alexa Antipsychotics Induced Sexual Dysfunction

ISSN: 2378-5756

Journal of Psychiatry

Antipsychotics Induced Sexual Dysfunction

Judith John*, Rajeev P Thomas, Stephy Paul, Jasmina EK and Kezia Job
Department of Pharmacy Practice, National College of Pharmacy, Manassery, Kozhikode, Kerala, India
*Corresponding Author: Judith John, Department of Pharmacy Practice, National College of Pharmacy, Manassery, Kozhikode, Kerala 673602, India, Tel: 9745618669, Email: [email protected]

Received Date: Jul 17, 2017 / Accepted Date: Nov 27, 2017 / Published Date: Dec 08, 2017

Abstract

Sexual dysfunction (SD) can be caused by a wide variety of physiological and environmental factors. Antipsychotics induced SD is more prevalent in the modern world. Even though the incidence of antipsychotic induced SD is higher, it is considered as an underreported side effect. Proper management should be done to reduce the impact of antipsychotic induced SD.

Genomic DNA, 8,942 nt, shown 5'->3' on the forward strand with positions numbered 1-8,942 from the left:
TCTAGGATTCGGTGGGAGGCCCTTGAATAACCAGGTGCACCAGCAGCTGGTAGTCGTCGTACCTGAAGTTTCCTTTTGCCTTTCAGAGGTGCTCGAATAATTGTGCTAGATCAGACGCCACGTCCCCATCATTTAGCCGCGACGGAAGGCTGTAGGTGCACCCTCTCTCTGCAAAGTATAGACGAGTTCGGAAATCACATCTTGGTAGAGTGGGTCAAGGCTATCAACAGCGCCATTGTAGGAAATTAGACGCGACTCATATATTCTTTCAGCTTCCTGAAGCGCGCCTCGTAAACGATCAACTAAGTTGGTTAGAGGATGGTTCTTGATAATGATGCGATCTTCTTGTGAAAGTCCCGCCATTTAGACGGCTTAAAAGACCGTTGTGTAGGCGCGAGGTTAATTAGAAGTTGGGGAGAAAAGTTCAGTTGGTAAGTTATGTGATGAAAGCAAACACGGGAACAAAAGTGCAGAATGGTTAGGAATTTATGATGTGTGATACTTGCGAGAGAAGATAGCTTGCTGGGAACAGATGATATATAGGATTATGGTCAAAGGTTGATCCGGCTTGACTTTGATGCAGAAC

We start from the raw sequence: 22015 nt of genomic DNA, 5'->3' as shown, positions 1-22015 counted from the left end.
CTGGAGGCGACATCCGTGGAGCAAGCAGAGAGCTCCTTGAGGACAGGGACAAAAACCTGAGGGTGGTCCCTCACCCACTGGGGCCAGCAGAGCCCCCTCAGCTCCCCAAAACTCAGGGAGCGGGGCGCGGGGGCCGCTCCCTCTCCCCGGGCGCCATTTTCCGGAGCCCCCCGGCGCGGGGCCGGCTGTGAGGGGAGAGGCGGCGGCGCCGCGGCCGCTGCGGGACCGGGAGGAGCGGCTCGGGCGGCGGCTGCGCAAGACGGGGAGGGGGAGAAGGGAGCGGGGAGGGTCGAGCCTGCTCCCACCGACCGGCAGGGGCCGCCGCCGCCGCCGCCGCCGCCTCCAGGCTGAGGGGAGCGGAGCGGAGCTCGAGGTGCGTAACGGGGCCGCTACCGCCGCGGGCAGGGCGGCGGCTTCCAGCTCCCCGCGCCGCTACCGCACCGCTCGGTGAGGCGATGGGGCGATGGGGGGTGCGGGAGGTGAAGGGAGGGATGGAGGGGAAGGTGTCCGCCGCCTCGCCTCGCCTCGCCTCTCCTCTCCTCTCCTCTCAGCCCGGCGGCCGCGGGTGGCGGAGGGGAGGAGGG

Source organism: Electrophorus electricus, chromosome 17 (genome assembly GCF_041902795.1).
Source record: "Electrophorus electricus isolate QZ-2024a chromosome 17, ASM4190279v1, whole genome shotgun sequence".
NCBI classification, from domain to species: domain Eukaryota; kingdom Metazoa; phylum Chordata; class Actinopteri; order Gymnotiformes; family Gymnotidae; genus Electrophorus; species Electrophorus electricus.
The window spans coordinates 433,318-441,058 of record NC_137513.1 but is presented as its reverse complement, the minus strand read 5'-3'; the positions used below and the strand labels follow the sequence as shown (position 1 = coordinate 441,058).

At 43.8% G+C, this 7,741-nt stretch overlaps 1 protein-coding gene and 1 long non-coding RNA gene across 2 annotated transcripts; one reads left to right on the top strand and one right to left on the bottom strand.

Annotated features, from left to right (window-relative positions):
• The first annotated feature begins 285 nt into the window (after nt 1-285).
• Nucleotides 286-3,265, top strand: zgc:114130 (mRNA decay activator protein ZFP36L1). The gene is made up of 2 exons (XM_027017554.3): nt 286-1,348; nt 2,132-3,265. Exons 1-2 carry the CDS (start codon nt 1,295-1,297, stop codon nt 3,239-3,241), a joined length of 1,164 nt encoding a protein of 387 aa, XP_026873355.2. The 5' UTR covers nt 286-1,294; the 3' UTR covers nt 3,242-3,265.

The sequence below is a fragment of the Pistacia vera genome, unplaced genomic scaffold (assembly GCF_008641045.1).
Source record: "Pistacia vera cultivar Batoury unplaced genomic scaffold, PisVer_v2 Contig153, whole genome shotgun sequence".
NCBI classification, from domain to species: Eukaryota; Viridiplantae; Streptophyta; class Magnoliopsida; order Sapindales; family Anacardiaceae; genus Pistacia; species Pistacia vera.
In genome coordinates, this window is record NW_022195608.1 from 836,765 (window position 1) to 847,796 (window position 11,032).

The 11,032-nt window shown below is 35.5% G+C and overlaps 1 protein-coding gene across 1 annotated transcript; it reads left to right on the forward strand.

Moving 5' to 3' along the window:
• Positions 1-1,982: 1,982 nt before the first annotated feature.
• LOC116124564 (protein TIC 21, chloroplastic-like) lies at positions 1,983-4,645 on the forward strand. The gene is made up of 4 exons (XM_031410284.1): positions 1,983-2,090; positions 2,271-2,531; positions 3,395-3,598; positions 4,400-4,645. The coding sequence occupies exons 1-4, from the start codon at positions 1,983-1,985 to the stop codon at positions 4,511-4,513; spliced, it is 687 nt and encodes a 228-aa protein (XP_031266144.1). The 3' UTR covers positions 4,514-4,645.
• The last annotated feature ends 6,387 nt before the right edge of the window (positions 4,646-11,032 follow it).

Keywords: Antipsychotics; Sexual dysfunction

Introduction

Antipsychotic drugs are highly effective in the treatment of acute psychotic episodes and it equally have the risk of suffering from some of troubling adverse effect [1]. Sexual dysfunction is very common among the patients taking antipsychotic drugs, with a reported prevalence of 45-80% in males and 30-80% in females [2]. Sexual dysfunction (SD) can be defined as any reduction in desire or libido, diminished arousal, a decline in the frequency of intercourse, or an undesirable inability to achieve orgasm [3]. In the study by Kotin and co-workers, about 49% of patients under antipsychotic treatment show sexual dysfunction [4]. And a study by Marrit using structured interviews and self-reported questionnaires have shown that about 16% to 60% of the patients using antipsychotics experience sexual dysfunctions [5].

SD due to antipsychotics can be listed as decreased sexual desire, erectile dysfunction, an orgasm, and delayed or retrograde ejaculation. Various sexual side effects caused by different antipsychotics are listed in Table 1. Although the incidence of antipsychotic induced sexual side effects are increasing, only a limited number of researches are done in this area to measure the impact of side effects. Different kind of reasons have been proposed for this lack of attention like underreporting by patients due to embarrassment, a general lack of interest by the treating clinicians to ask about sexual topics, and some doctors consider that asking patients about sexual side effects from their drugs may cause non-compliance [6]. Risperidone and Olanzapine have shown highest sexual dysfunction rates [7].